Slip Slidin’ Away

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Coming to you (almost) live from…

…can you guess where?

We were on the Pacific coast in California where almost anywhere you go on the beach you’ll find well-maintained seawalls and/or barriers to help maintain the integrity of the cliffs that overlook the ocean where erosion has become a serious problem due to unrelenting surf and storms.

As many of you know, the Self-Realization Fellowship Temple that’s perched on the cliffs near Encinitas is one of our favorite places to visit when we’re in southern California. It was founded by Paramahansa Yogananda, a guru born and educated inIndia. The exotic-looking domes are what remain of the retreat that was originally built in 1937, followed by the construction of a Golden Lotus Temple at the bluff’s edge. By 1942, water draining from nearby hillsides softened underlying clay. This resulted in shifting earth, which plunged the temple down the cliff. Today, cautious measures are taken to stabilize the bluff and to control water seepage.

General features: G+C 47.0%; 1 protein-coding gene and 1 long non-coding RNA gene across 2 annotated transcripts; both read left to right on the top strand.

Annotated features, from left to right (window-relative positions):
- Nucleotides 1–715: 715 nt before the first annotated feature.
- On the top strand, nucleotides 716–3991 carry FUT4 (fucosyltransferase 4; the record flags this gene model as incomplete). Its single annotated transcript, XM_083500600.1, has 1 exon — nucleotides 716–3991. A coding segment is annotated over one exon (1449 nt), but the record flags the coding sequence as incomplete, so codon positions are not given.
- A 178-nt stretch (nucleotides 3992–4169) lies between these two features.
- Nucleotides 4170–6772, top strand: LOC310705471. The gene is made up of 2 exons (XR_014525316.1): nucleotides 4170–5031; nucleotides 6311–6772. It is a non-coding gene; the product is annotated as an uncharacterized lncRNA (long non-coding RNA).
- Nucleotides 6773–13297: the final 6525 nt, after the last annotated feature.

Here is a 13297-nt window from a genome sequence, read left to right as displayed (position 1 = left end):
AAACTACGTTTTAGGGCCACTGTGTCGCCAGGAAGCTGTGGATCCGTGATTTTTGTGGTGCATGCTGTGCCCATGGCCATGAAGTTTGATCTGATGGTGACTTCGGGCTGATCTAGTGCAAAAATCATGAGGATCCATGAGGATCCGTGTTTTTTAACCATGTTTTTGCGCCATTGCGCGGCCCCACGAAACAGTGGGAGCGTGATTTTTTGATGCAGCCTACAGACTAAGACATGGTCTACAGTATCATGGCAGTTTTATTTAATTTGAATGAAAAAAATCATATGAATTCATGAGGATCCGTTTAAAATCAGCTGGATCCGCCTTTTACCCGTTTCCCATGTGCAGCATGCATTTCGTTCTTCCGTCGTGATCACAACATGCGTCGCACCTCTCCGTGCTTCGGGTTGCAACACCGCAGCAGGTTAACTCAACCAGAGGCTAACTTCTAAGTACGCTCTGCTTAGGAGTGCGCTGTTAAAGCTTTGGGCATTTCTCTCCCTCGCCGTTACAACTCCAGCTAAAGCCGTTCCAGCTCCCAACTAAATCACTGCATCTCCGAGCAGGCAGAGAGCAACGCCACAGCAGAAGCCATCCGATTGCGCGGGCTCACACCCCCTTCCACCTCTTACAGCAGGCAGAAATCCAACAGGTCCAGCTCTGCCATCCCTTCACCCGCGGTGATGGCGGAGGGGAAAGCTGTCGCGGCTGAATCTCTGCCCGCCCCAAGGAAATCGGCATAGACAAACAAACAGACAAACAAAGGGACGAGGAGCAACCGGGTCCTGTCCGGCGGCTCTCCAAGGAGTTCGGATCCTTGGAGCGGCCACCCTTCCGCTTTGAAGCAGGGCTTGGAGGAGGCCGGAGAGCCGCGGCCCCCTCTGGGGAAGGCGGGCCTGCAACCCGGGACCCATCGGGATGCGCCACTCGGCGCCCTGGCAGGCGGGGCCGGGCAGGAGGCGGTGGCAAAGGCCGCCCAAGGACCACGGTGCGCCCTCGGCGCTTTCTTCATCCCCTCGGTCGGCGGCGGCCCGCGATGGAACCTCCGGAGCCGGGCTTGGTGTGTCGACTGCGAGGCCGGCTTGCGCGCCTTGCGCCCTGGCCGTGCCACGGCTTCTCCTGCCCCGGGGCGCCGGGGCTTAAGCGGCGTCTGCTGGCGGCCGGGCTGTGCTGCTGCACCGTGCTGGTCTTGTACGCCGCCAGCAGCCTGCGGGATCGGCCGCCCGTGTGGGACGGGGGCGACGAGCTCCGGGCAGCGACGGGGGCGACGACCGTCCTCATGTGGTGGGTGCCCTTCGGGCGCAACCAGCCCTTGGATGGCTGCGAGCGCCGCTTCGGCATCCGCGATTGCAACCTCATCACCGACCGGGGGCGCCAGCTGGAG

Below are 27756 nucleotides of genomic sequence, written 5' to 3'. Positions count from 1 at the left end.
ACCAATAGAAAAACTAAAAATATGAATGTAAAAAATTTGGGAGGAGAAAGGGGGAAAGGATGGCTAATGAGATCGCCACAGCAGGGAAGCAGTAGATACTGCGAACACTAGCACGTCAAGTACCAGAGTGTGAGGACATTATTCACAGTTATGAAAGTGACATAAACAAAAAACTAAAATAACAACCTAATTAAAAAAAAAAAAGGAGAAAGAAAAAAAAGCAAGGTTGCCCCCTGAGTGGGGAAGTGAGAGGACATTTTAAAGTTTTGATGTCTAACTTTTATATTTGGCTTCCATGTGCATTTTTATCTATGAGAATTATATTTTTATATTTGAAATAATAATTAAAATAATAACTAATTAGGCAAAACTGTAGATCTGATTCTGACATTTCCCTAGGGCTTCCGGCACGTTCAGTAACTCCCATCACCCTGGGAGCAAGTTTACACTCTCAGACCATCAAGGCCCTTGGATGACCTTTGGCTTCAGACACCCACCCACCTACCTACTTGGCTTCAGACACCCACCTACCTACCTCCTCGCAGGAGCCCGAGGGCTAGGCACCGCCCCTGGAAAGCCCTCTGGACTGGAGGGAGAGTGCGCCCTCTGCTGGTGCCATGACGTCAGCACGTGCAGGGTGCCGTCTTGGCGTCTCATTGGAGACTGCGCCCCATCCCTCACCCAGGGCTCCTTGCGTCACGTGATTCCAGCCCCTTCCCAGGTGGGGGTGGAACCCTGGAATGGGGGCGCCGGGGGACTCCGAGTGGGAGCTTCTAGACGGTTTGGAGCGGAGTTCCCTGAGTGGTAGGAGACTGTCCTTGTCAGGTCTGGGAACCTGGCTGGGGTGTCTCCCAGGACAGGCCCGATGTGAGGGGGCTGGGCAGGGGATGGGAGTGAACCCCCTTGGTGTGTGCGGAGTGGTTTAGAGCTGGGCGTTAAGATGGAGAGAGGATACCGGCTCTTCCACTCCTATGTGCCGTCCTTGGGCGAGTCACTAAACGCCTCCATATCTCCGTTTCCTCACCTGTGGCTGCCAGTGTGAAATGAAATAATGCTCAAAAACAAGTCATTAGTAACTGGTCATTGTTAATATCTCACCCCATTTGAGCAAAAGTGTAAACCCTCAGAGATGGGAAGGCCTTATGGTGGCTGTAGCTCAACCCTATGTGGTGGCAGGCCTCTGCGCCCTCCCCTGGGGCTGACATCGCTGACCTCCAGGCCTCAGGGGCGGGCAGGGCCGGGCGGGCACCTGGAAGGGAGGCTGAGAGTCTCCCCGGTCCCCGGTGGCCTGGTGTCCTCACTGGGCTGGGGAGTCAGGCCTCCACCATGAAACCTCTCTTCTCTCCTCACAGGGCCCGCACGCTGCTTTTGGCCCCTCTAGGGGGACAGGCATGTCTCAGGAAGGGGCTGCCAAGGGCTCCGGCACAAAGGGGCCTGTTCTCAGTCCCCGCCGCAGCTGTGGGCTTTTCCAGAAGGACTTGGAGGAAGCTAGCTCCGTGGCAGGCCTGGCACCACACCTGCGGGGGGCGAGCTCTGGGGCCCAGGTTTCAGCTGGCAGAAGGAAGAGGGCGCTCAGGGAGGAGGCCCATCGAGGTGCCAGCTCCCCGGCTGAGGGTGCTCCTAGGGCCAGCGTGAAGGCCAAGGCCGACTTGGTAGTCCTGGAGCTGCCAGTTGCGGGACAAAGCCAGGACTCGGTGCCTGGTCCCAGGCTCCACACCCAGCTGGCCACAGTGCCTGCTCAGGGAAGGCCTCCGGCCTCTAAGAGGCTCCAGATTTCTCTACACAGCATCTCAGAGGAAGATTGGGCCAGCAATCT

Coastal bluff instability poses serious problems because it threatens homes, business, roads, and railroad lines built close to the edge. The good news is that when thinking in terms of diminishing the wide-spread problem, the California Coastal Commission is testing environmentally friendly stabilization techniques.

What is it that slowly-but-surely chips away at—erodes—you? What stabilization techniques do you have in place?

Listen with your heart,

Laurie Buchanan

Whatever you are not changing, you are choosing.”
               – Laurie Buchanan

© 2011 Laurie Buchanan – All Rights Reserved

29 thoughts on “Slip Slidin’ Away